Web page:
Most people wouldn't think that a cold, wet and dark evening in mid December would be the best time to shoot two very powerful, rear wheel drive cars... but then were not most people... were car people.
The BMW M6 pushes out over 500 BHP from its 5 litre V10 engine, producing a sound that draws the attention of everyone around and projecting the car to 60mph in around 4.4 seconds, not bad for something clad with beautiful leather seats and more comfort than many peoples livingrooms.
Its quite a machine, and we had a few hours to play with one, and its little brother.
The 235i is the baby brother this evening, its quite a bit smaller, not quite as powerful and a little slower on the 0-60 scale, but as we all know big brothers sometimes get their ass handed to them.
The smaller size and weight of the 235i makes it more nimble than the M6, and on a tight twisty road, or a nice flowing track I think it would leave the big boys trying to hold on until a long straight appears ahead. The interior is fully specced out with red leather, fully built entertainment system and navigation and stereo, maybe not as luxurious as the M6 but for the money its tough to beat.
What stood out to me was that both these cars are perfect for driving to the office, dropping the kids off at school and collecting your weekly shopping from Tesco, then when the sun is shining, the road is flowing and you have someone in a hot hatch behind you the pleasure you will get from seeing them fade away in your rear view mirror will bring a beaming smile to your face.
Maybe not a professional race car, but certainly race cars for professionals.
The shoot took place in Milton Keynes, in a location I had spotted a few weeks back, on a cold, wet and dark evening with a tight deadline of just a coupe of hours to complete.
We organised the movement of the vehicles by setting up a conference call, my assistant relayed messages to me and the drivers as I had both cameras, each driver used hands free in car. This allowed us to keep the timing right for when the roads would be clear of traffic (to stop the shots being cluttered), and to feed back if we wanted them to complete another run or meet us at the next location.
The equipment used was two canon bodies, the 1Dx and 5Diii. with my usual lenses being the Sigma 35 1.4 ART on the 5Diii and the Canon 70-200 ISii on the 1Dx, a 24-105 was also used for the interior and shots from above where we needed a wide zoom range.
The 1Dx and 5Dii were chosen for the fast focus speed, and high ISO capabilities. here we were shooting anywhere from ISO 200 (for the interior shots where we had additional lighting) to between 1600-6400 for the available light shots. Infact we even added some grain into some of the shots to add to the gritty movie like feel in post production.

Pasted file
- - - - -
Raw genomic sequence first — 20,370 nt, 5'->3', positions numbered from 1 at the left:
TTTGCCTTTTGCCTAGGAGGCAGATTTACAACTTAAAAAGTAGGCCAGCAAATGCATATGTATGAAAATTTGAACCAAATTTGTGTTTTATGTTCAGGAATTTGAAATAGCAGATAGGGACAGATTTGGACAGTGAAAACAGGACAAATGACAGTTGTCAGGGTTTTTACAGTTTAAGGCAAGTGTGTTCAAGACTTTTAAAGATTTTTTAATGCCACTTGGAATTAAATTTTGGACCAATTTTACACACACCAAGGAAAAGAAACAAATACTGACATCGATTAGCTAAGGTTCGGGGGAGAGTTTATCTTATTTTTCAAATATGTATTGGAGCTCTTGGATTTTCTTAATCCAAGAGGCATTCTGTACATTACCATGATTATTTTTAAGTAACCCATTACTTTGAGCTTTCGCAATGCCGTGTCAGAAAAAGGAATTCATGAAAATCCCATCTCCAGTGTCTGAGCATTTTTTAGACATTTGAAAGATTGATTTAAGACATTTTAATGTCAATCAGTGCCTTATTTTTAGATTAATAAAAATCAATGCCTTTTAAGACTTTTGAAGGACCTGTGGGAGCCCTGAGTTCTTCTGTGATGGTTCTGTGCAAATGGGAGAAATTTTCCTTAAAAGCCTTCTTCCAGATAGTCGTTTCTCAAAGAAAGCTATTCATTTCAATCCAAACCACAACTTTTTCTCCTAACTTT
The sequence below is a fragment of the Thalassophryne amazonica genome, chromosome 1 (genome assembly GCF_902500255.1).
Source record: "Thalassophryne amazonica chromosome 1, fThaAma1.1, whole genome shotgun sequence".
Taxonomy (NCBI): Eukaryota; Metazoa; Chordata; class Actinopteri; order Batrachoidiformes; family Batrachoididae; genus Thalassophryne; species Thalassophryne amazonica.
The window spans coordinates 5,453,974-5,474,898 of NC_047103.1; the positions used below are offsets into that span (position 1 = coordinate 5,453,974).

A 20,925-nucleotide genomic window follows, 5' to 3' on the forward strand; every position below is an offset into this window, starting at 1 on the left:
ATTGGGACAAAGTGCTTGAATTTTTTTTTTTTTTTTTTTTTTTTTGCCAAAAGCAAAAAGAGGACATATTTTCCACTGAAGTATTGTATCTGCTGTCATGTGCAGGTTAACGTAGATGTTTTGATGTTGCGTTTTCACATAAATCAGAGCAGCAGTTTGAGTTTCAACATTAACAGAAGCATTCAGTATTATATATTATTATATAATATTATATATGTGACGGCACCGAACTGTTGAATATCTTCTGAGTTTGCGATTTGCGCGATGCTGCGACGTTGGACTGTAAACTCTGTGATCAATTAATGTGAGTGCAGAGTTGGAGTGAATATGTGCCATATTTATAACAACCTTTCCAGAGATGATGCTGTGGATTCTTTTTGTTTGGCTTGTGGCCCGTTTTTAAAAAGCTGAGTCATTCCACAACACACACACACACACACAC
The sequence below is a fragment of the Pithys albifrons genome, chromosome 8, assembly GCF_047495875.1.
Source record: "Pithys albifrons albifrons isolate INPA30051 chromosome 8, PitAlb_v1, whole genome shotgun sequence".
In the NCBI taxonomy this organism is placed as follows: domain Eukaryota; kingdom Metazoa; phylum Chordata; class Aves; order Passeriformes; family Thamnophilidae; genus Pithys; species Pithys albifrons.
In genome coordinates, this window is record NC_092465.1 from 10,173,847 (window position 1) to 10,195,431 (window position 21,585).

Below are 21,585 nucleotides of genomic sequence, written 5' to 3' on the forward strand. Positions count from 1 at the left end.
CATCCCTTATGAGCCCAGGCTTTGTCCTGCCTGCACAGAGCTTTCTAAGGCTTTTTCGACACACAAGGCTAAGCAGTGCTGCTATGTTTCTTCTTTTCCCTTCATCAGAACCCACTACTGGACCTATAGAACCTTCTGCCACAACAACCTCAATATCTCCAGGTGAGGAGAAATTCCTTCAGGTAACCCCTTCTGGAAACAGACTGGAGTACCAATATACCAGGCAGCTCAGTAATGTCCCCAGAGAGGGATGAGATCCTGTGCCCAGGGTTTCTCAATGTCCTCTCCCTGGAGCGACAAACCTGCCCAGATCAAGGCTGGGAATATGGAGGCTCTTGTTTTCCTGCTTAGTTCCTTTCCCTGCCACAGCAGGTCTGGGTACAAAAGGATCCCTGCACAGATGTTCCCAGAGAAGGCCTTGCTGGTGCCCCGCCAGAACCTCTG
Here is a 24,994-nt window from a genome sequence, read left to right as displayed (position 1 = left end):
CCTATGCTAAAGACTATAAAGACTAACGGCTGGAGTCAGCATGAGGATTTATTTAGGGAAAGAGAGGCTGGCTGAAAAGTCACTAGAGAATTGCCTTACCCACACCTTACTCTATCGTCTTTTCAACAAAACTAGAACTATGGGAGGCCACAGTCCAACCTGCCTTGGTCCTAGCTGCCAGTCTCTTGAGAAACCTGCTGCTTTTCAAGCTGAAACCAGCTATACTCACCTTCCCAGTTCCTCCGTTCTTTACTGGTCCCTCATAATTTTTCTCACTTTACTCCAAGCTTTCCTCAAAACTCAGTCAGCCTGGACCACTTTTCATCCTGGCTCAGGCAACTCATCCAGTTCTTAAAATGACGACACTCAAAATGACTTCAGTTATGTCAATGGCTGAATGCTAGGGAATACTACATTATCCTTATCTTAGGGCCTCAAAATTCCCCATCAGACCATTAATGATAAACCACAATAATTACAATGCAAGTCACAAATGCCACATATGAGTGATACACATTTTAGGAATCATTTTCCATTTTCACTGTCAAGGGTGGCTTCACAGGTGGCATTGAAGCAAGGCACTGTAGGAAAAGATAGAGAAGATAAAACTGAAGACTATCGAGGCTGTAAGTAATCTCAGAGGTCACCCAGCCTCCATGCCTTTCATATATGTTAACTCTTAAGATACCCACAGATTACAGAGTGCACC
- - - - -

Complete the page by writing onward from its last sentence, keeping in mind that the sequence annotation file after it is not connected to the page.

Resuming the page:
When using available light (as apposed to natural light, I prefer the term available light as it includes things like street lamps, signs and other car headlights) to shoot at night you will come across a few difficulties, the first being focusing.... in low light the camera will struggle to get the contrast on the subject to lock focus, and tracking that focus is even more difficult as light falls on and off the subject.
The second is going to get yourself a solid exposure, without rocking your ISO too high, or having too long a exposure that will introduce blur (when not intended, something like a panning shot is intentional blur on the background used for creative purposes). you can help both the focus and shutter speed by opening up your aperture as wide as possible, this allows as much light to enter the camera as is available, but you will get a shallower depth of field, so be careful if you need a lot of distance in focus.
To combat both of these issues on this shoot, I used the available light to pick where I would shoot. Knowing I would have street lights fall onto the subject enabled me to pre focus on that point, wait for the subject to come into frame then tweek the focus and start shooting quickly. The shot below, the available light was from the car driving behind the M6, it didn't work first try but we knew that by getting the timing right the shot would work.
As ever post work was mostly in Capture one, with a little bit of photoshop and lightroom thrown in for printing purposes.
Big thanks to Arron Gilbert of Deep impact detailing for getting the cars in perfect condition prior to the shoot (sorry to get them wet and grubby on the roads mate!)
and car owners Nuno and Luke for baring the cold weather and leaving your families at home for a bit over the christmas period.
And also to my assistant on the day Alex for the relaying of messages and braving the cold with me.